Michigan’s Latest COVID-19 Developments: What Employers Need to Know
In the wake of the Michigan Supreme Court’s ruling regarding the state’s COVID-19-related executive orders, the Michigan Department of Health and Human Services (MDHHS) has issued new orders, the Michigan Occupational Safety and Health Administration (MIOSHA) has ramped up enforcement of COVID-19-related protocols, and local counties are issuing their own orders as well. Below is a recap of the latest developments.
The Michigan Supreme Court’s Ruling
Beginning with Executive Order 2020-04 on March 10, 2020, declaring a state of emergency across Michigan, Governor Gretchen Whitmer has issued a series of executive orders instituting COVID-19-related measures, including the initial “Stay Home Stay Safe” order (Executive Order 2020-21), which closed many in-person business operations for several months. On April 30, 2020, the Michigan Legislature declined to extend the governor’s emergency powers, which had allowed her to impose COVID-19 restrictions via executive orders.
On October 2, 2020, the Michigan Supreme Court issued an opinion that the governor lacked the authority to extend the state of emergency and continue to issue COVID-19 emergency orders under the Emergency Management Act (EMA), 1976 PA 390, as amended, Michigan Compiled Laws (MCL) 30.401 et seq., after April 30, 2020. The court concluded that under the EMA the governor is only permitted to declare a state of emergency for up to 28 days, after which the legislature must authorize extensions, which did not happen. The court concluded that the governor’s alternative cited authority, the Emergency Powers of the Governor Act of 1945 (EPGA), 1945 PA 302, as amended, MCL 10.31 et seq. , did not support her actions because the EPGA violates the Michigan Constitution by indefinitely delegating legislative powers to the executive.
The Impact of the Ruling
This supreme court’s ruling invalidates the governor’s COVID-19-related executive orders issued after April 30, 2020. Although the governor initially sought clarification that her orders would remain in effect for at least 21 days, the Michigan Supreme Court, on October 12, denied Governor Whitmer’s request to delay the effect of an opinion that ruled her executive orders on the coronavirus pandemic are unconstitutional. Attorney General Dana Nessel’s office is no longer enforcing the governor’s COVID-19 executive orders through criminal prosecution.
What to Expect Going Forward
The supreme court’s decision has left many business and employers uncertain about what rules still apply and what authority they have for enforcing measures like mandatory mask requirements with customers. In particular, employers are left wondering what rights and obligations they have regarding remote working arrangements now that the prior executive order mandating remote work (where feasible and effective) has been invalidated.
The Michigan Department of Health and Human Services
Over the past week, the MDHHS has stepped into the void and issued two COVID-19 orders that impact employers and businesses. MDHHS issued the order pursuant to its authority under MCL 333.2253, which provides that the MDHHS director may issue emergency orders to prohibit the gathering of people and establish procedures to be followed during an epidemic to ensure continuation of essential public health services and enforcement of health laws. The authority of the MDHSS to issue pandemic orders was not at issue in the supreme court decision; however, it may also come under legal challenge.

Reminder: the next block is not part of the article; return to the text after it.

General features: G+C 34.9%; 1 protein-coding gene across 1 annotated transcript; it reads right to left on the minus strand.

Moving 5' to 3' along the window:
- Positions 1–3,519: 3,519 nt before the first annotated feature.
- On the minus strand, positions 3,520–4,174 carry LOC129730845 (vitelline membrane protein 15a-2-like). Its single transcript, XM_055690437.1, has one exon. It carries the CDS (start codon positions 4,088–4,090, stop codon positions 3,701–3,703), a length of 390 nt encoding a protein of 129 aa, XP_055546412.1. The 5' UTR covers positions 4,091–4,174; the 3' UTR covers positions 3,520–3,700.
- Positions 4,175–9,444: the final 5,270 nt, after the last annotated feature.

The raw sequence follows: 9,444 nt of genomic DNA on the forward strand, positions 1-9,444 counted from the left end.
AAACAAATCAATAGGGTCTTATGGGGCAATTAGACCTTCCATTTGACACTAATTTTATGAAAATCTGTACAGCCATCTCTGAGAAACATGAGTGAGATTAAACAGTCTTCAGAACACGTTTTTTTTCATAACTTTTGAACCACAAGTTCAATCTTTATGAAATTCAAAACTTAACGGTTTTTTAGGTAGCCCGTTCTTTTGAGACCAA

MDHHS COVID-19 Emergency Orders
On October 5, 2020, MDHHS issued an emergency order that restricts gathering sizes, requires face coverings in public spaces, and places limitations on bars and other venues. Regarding face coverings, the order prohibits businesses, schools, government offices, and other operations from having indoor gatherings unless individuals wear face coverings, with several enumerated exceptions. Notably, a business may not assume that someone who enters the business without a face covering falls within one of the exceptions to the face-covering requirement, but may accept a verbal representation by the individual that he or she is not wearing a face covering because he or she falls within a permissible exception in the order.
On October 9, 2020, MDHHS updated its prior order to require specific workplace protections. In doing so, the MDHHS rescinded its October 5, 2020, order, but continued the above face-covering requirements in the updated order. In issuing its order, the MDHHS openly stated that it is following the prior (now invalidated) executive orders as closely as possible, albeit under a different Michigan law. Although MDHHS clarified that “MDHHS rules do not include all prior worker protections” as existed under the now defunct executive orders, the order broadly states: “Employers must not require workers to gather with other persons at work in violation of this order.”
What is a gathering?
The MDHHS defines a “gathering” as “any occurrence where two or more persons from more than one household are present in a shared space,” but excludes the “incidental gathering” of persons in a shared space, including an airport, bus station, factory floor, food service establishment, shopping mall, public pool, or workplace. The order is vague as to whether and under what circumstances an employer may require in-person work. The mandate, below, that “gatherings of employees in the workplace are prohibited … if not strictly necessary to perform job duties” could be construed to prohibit in-person work that is not “strictly necessary” or, more narrowly, that any employees who come to work cannot gather in the workplace in a way that violates the order.